Robinson Brog Leinwand Greene Genovese & Gluck, P.C. - New York City Business Litigation Attorneys


The Short Sale

by Roger Raimond

As property values have declined, some home owners find that the amount they owe on their mortgage exceeds their home’s current value.  Yet at the same time, a home owner may be in a situation where he or she needs to sell the home.  The home owner may have faced a financial hardship such as a job loss, illness, divorce or other matter that is forcing a sale of the home in this bad market.  Lenders don’t care - - they just want to get paid.  What can be done?  One option is the Short Sale.

A Short Sale is when a lender agrees to accept less money than what is owed on the mortgage.  Lenders agree to a Short Sale if they believe the property value is less than the amount of the loan and the property is at risk of foreclosure or the borrower’s hardship.

If a loan goes into foreclosure the lender may spend years in litigation, creating uncertainty and possibly costing the bank more in the long run.  That is where a borrower with the help of his counsel may be able to convince the bank to accept the Short Sale option.

The borrower needs to do three things to convince a bank a Short Sale is the right choice.
First, the borrower must find a motivated buyer.  Short Sales are complex and time consuming so the borrower must find the buyer that wants the property and is willing to wait to get it.  It is helpful to find a real estate broker with some experience in closing Short Sales.  They need to price the property at a value that will attract an immediate offer - - no matter what you owe.  Then get the offer in writing – a contract of sale with a commitment from a bank.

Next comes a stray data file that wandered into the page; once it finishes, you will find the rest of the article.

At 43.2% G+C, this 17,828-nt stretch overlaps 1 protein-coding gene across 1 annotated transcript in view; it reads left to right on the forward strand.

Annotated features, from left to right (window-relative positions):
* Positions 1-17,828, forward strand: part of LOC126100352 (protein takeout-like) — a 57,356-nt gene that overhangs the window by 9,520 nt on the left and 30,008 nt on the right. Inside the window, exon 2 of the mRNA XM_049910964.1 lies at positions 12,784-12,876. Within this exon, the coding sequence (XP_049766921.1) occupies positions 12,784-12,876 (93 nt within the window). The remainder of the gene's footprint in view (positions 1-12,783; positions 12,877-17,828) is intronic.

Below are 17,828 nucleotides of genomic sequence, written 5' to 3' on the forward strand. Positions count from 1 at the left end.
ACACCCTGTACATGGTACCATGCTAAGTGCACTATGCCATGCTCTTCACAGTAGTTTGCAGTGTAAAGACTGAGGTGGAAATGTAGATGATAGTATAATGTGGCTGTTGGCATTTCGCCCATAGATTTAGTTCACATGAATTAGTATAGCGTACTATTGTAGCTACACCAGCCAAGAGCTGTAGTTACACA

Second, the borrower needs to contact the lender’s “loss mitigation” department and ask them to send the applications the borrower needs to fill out in order for the bank to consider a Short Sale.  Usually this will consist of an application, a financial statement, two years of tax returns, pay stubs, bank statements and a “hardship letter.” 
Third, once you have the contract of sale and the application complete, the bank usually sends an appraiser to confirm the property value.  If the bank approves the sale, a closing can take place and title can be transferred even though the purchase price is not enough to pay off the mortgage.
If the bank approves the sale, the bank may, or may not agree to waive its right to collect the deficiency balance.  If you are attempting to protect your credit, and the bank agrees, you may be able to pay the lender a part of that deficiency amount.  The lender’s agreement to accept a note will prevent a negative credit report.  Instead, you will get a “release.”

I have successfully closed several short sales over the past two years, many of them without any payment or note to the bank for a deficiency.